September 24, 2012

Locke and Sound

While the majority of Locke's essay deals with the problem of actually defining what constitutes words and language, I really would like to focus on something Locke mentions only briefly, sound. Sound is crucial to creating words, language, and ultimately communication. Although, it would be interesting to see what Locke would have to say about how sign language and body language permit communication. However, Locke says that "sounds have no natural connection with our ideas" (Locke 817). Yet, he also contradicts this when he says that sounds are usually learned first when learning to speak as a child. (Locke 819) Only when you first learn the pronunciation of words can you then begin to understand the complex ideas words stand for. So, are words just simply meanings of different sounds? How about adjusting sound or volume to create different tones and pitches. Would things like sarcasm even exist without tone? Or what about emotions? The volume and sound of one's voice and words certainly dictate someone's emotion and how they communicate with others.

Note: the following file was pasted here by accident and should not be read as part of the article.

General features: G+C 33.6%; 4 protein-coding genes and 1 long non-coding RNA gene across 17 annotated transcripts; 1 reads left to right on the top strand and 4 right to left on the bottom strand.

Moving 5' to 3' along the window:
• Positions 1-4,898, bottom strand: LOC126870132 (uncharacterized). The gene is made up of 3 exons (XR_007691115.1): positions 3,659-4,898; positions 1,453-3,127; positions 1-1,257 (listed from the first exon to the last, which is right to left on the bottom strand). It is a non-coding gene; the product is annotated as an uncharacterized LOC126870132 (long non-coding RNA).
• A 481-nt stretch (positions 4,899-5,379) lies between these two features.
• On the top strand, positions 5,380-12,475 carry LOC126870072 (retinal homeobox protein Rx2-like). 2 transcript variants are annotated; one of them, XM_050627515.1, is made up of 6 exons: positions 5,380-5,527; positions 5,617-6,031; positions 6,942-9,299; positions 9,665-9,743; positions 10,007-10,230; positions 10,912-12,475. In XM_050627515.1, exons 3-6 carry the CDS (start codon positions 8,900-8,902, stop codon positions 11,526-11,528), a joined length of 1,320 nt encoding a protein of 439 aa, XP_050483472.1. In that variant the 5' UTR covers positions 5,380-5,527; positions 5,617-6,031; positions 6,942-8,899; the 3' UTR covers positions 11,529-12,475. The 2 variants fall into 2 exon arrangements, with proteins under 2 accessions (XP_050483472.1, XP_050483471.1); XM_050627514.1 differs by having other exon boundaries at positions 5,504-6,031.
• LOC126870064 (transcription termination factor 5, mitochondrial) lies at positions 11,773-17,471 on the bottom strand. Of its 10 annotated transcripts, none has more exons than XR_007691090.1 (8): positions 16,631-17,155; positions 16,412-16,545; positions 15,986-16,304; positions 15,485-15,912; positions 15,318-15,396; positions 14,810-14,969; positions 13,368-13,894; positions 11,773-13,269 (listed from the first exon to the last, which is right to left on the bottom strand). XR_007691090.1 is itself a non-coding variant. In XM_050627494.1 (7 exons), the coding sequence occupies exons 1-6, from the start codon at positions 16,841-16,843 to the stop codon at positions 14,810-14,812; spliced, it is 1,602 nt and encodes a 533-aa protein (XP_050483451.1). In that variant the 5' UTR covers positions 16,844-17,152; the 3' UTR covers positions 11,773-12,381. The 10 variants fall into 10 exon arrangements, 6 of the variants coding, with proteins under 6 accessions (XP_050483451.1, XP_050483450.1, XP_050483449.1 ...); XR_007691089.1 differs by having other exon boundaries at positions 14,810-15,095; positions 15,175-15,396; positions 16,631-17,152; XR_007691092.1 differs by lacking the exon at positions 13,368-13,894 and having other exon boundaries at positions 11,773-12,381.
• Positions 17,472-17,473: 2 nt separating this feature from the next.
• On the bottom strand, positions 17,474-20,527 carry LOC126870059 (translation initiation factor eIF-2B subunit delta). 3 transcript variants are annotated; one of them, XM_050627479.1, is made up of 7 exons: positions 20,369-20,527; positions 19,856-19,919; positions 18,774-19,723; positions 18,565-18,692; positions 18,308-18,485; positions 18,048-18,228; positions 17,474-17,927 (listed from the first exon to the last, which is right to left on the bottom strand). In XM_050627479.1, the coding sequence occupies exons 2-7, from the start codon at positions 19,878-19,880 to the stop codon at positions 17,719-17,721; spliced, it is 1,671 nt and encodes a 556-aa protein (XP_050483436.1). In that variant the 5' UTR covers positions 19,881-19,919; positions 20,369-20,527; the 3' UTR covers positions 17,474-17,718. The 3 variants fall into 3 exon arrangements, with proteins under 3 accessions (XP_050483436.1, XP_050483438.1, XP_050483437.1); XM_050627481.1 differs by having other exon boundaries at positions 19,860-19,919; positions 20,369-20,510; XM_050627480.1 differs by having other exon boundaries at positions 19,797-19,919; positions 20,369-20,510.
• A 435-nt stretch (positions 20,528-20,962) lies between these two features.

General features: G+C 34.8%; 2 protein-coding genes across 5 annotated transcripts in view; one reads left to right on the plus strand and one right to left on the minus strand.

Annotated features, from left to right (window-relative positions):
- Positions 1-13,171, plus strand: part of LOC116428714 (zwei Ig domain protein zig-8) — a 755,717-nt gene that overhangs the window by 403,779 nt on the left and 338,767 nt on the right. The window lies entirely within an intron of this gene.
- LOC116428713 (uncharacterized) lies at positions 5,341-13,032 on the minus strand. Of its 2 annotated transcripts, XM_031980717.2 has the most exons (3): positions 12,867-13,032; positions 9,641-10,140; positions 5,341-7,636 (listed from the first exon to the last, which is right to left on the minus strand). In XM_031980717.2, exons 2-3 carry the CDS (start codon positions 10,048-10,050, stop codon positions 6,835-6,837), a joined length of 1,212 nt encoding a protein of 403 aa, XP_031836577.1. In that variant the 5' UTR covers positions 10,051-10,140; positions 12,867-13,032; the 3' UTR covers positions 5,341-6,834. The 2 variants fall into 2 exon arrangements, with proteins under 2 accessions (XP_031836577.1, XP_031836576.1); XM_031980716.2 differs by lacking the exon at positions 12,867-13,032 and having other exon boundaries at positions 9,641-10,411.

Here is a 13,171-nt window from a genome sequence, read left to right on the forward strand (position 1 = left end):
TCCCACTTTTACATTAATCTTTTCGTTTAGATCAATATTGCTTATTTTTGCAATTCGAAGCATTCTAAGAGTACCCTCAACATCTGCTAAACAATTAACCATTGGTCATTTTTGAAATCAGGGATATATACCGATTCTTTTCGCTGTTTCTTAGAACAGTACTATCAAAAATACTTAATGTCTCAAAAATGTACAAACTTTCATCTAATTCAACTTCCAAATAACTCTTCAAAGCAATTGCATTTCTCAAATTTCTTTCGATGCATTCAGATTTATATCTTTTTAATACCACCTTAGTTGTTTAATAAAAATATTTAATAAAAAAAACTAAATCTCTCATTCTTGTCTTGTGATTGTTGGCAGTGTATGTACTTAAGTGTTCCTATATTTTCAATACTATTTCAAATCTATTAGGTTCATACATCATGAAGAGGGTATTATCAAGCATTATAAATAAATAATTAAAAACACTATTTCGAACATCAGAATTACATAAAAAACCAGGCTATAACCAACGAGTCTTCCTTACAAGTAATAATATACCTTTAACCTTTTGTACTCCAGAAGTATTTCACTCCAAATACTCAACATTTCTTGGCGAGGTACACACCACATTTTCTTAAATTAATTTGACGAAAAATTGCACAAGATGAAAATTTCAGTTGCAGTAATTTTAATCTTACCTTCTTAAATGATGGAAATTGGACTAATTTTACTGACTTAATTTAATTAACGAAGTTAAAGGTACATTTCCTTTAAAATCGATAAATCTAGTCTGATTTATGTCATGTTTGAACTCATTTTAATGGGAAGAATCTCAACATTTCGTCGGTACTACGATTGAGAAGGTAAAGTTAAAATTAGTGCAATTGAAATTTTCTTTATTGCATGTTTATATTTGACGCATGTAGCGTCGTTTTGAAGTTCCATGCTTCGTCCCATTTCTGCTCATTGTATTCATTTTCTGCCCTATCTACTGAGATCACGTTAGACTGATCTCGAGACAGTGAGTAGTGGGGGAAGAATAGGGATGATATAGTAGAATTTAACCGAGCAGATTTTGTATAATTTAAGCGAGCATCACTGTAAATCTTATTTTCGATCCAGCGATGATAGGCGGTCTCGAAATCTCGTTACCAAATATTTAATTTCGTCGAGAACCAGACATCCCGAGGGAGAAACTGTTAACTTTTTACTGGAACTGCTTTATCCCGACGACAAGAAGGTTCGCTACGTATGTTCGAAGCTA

1 comment:

Angela M said...

You bring up a good point of the volume and emotion behind someones voice. For example if a parent is angry with us we always know by the tone of voice they use or the volume. But then how could this be apply to someone who is deaf and unable to hear sound? They can't hear the tone of voice but the movement of hands becomes quicker and the facial expression is crucial for the emotion to be expressed.
What would Locke have thought of this? If sounds have no natural connection would he have seen this as a purer form of meaning? or of no meaning at all?

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